To the Reader by James Merrill
Each day, hot off the press from Moon & Son,
“Knowing of your continued interest,”
Here’s a new book — well, actually the updated
Edition of their one all-time best-seller —
To find last night’s place in, and forge ahead.
If certain scenes and situations (“work,”
As the jacket has it, “of a blazingly
Original voice”) make you look up from your page
— But this is life, is truth, is me! — too many
Smack of self-plagiarism. Terror and tryst,
Vow and verbena, done before, to death,
In earlier chapters, under different names …
And what about those characters? No true
Creator would just let them fade from view
Or be snuffed out, like people. Yet is there room
(In the pinch of pages under your right thumb)
To bring them back so late into their own? —
Granted their own can tell itself from yours.
You’d like to think a structure will emerge,
If only a kind of Joycean squirrel run
Returning us all neatly to page 1,
But the inconsistencies of plot and style
Lead you to fear that, for this author, fiction
Aims at the cheap effect, “stranger than fiction,”
As people once thought life — no, truth, was. Strange …
Anyhow, your final thought tonight,
Before you kiss my picture and turn the light out,
Is of a more exemplary life begun
Tomorrow, truer, harder to get right.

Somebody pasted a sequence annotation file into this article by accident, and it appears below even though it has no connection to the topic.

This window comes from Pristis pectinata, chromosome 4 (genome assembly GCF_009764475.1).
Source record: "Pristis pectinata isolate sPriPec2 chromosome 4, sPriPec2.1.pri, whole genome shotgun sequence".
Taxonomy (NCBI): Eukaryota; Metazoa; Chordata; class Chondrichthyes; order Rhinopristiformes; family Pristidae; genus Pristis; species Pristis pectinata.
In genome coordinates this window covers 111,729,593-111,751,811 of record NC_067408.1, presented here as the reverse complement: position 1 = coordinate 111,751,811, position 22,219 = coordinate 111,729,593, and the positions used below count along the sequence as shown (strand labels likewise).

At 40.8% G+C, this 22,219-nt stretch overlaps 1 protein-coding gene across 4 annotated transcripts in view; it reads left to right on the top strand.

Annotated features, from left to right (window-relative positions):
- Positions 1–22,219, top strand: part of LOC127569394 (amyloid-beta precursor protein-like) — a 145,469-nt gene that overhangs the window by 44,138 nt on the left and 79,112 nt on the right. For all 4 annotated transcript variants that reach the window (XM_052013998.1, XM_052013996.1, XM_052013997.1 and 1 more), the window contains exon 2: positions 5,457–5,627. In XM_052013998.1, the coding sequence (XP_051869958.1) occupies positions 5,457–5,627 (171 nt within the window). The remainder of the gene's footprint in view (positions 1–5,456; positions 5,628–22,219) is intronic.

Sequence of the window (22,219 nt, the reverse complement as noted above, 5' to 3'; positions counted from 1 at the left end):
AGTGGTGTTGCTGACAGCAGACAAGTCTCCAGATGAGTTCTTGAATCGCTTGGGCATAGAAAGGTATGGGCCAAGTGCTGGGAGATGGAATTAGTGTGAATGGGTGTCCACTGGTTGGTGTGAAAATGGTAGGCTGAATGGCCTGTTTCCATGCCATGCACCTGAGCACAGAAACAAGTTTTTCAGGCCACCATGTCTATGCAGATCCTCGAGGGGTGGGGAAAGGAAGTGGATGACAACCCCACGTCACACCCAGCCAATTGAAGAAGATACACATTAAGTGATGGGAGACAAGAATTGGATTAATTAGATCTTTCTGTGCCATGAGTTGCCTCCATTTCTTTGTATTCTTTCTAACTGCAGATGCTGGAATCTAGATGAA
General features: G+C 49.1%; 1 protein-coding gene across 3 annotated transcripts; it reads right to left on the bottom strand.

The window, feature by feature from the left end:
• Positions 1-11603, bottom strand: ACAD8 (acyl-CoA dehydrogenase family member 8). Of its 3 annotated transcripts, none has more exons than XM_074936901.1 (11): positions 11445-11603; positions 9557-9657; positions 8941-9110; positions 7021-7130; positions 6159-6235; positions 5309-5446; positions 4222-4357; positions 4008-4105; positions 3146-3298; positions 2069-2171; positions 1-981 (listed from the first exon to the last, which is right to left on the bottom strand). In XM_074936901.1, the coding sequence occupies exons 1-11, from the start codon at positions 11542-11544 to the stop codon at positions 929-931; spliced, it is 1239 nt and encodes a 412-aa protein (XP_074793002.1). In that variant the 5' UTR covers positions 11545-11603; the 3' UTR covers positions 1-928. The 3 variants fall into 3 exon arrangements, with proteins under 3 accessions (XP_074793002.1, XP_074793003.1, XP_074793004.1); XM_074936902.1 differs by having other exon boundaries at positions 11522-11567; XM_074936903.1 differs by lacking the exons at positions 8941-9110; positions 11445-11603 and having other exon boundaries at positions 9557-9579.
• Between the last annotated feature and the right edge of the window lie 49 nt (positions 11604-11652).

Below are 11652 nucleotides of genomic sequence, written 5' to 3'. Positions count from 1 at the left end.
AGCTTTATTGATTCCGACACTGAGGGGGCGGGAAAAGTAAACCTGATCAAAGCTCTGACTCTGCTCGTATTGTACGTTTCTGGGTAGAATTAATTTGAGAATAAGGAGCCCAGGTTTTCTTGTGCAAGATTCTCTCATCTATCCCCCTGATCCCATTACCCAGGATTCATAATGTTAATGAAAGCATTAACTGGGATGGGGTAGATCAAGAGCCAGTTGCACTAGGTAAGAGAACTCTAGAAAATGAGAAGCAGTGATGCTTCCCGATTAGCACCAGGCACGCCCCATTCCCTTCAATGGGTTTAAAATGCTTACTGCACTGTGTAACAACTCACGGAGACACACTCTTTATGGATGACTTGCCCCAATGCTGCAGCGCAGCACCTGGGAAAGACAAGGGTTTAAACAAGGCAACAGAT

© 1990 James Merrill. “To the Reader” was originally published in the November 1990 – Spring 1990 issue of The Yale Review. James Merrill (1926-1995) was one of the most celebrated poets of his generation. During his lifetime, he published eleven collections of poetry as well as plays, novels, a memoir, and the trilogy The Changing Light at Sandover.
One of the things I love most about James Merrill, other than the fact that he was a wholly original and inimitable poet, was that he was openly gay in most of his circles. For someone born in 1926 to live so openly and so unashamedly despite the stigma and prejudice he no doubt dealt with on a daily basis is incredible to me. It’s truly a shame that he is not discussed more outside of the queer literati because he changed the landscape of American poetry for everyone that came after him, queer or not.
Do you have a favorite poem of James Merrill’s or even a favorite collection? Before reading today’s post, had you heard of him? Let me know in the comments.
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